DAYTON, Ohio (Ticker) -- Kansas is feeling sweet after avenging one of its most bitter defeats.
Using its superior size advantage and an ability to break down the zone defense, the Jayhawks advanced to the NCAA Tournament's "Sweet 16" for the first time in four years by rolling over Syracuse, 87-58, in a Midwest Region game.
Kansas, which dominated all but the final five minutes of the first half, held one of the biggest rebounding margins (56-23) in NCAA Tournament history and will play top-seeded Illinois in the regional semifinals on Friday.
"We're ecstatic at the way we played," said Kansas coach Roy Williams. "There was a stretch for about five minutes at the end of the first half where we didn't play so well. Otherwise it was one of our best games all year." Drew Gooden collected 17 points and 15 rebounds as the Jayhawks (26-6) handed the Orangemen their worst NCAA Tournament defeat. Syracuse suffered an 81-59 loss to North Carolina-Charlotte in the 1977 Mideast Region semifinals.
"We caught Syracuse when they had an off-day," Williams added. "We're still playing and we're ecstatic about that." While Sunday might have been the lowest point in Syracuse's storied NCAA history, one of the biggest moments in school annals also involved a contest with Kansas.
In the 1996 West Region final, Syracuse edged the second-seeded Jayhawks, 60-57, to advance to the Final Four en route to a second appearance in the national title game under Jim Boeheim, who recorded his 600th career victory in the first round this year.
A late run in the first half, capped by Allen Griffin's three-point play, brought the Orangemen within 39-34 at the break. But Kansas opened the second half with a 10-4 burst to go on top, 49-38, with just under 16 minutes remaining.
"We were upset (about the end of the first half)," said Gooden. "We came out in the second half and executed and played hard. If you're out there trying to win, and you only have 20 minutes to play, you give it your all." Syracuse (25-9) got no closer than nine points the rest of the way and the Jayhawks turned the contest into a rout shortly thereafter with a 13-2 burst. Eric Chenowih had six points in the spurt and Jeff Boschee and Kirk Hinrich each added 3-pointers.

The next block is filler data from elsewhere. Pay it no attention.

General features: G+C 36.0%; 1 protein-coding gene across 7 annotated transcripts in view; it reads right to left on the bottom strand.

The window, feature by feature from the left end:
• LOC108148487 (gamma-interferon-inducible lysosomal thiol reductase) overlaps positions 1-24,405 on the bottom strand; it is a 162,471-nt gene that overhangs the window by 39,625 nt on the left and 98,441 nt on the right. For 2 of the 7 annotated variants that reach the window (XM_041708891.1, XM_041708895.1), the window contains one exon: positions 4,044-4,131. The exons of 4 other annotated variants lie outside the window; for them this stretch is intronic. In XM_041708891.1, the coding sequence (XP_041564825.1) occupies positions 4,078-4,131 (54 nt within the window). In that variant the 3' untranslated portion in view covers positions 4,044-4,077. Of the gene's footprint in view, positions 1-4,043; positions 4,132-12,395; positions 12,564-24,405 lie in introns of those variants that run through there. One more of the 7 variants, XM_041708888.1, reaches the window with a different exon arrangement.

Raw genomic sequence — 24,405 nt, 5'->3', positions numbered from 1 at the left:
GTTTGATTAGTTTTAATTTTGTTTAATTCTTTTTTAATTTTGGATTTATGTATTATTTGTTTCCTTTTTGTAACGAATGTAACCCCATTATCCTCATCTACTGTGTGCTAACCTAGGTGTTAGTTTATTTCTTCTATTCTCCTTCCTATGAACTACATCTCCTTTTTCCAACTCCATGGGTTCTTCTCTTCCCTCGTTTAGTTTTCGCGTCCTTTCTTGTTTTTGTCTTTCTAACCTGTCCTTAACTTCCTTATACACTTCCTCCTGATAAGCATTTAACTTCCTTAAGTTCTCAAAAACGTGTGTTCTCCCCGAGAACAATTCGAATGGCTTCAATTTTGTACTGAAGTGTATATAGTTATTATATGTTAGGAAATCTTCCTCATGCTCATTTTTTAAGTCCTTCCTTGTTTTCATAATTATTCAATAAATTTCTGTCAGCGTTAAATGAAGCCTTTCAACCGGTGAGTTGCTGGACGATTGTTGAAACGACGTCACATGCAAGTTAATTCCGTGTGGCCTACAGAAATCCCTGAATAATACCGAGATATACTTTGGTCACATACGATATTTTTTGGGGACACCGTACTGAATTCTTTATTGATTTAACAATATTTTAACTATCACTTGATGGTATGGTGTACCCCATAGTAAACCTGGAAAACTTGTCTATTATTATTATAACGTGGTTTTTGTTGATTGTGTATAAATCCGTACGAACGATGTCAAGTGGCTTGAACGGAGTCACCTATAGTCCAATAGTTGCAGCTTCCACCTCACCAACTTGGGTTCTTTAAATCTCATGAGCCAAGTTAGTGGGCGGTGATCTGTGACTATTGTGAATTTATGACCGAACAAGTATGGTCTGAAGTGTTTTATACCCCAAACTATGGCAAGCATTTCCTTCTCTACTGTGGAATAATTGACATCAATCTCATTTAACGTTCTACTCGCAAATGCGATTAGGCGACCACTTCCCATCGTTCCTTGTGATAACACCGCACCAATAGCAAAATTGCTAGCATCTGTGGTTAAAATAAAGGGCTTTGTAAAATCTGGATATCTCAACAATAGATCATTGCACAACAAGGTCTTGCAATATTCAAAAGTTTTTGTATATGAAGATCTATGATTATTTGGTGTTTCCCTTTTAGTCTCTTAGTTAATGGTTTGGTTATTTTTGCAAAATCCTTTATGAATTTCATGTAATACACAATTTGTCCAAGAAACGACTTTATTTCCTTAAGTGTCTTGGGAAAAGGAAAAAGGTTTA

With the Orangemen already possessing a thin bench, Boeheim's two centers, 6-8 Jeremy McNeil and 7-foot Billy Celuck, both had four fouls early in the second half, allowing the Jayhawks to penetrate against Syracuse's zone.
Kansas scored several easy baskets in the lane over the final 20 minutes. And when the Jayhawks did miss, they grabbed rebounds against the Orangemen's stagnant frontline to retain possession.
DeShaun Williams and Preston Shumpert scored 20 points apiece for Syracuse, but 6-9 forward Damone Brown had one of his worst games of the season as he was neutralized by the Kansas frontline of Gooden, Chenowith and Nick Collison.
Collison had 13 rebounds and Chenowith five with 12 points. Guards Kenny Gregory and Jeff Boschee combined for 16 rebounds and 31 points for Kansas, which connected on 56 percent (29-of-52) of its shots.
The 33-rebound margin for Kansas tied for the fifth-largest in NCAA Tournament history. Notre Dame set the record by outrebounding Tennessee Tech, 86-44, in first round of the 1958 South Region.
"We knew a strength of our team was crashing the boards, staying around the rim and get our hands on it any way we can," Collison said. "We sort of rebound by committee; we try to do that every game." Brown, who came in averaging 16.8 points and a team-best 8.9 rebounds, was held to five points and five rebounds for the Orangemen, who finished at 30 percent (21-of-69) from the field, including 5-of-27 from 3-point range.
Boschee scored 16 points and Gregory added 15. Hinrich dished out six assists to go with his 10 points.
Syracuse committed just six turnovers while forcing 20 but was outscored at the foul line, 22-11.
On Friday, the Jayhawks will take part in the regional semifinals for the first time since 1997. They had been eliminated in the second round in each of the previous three years.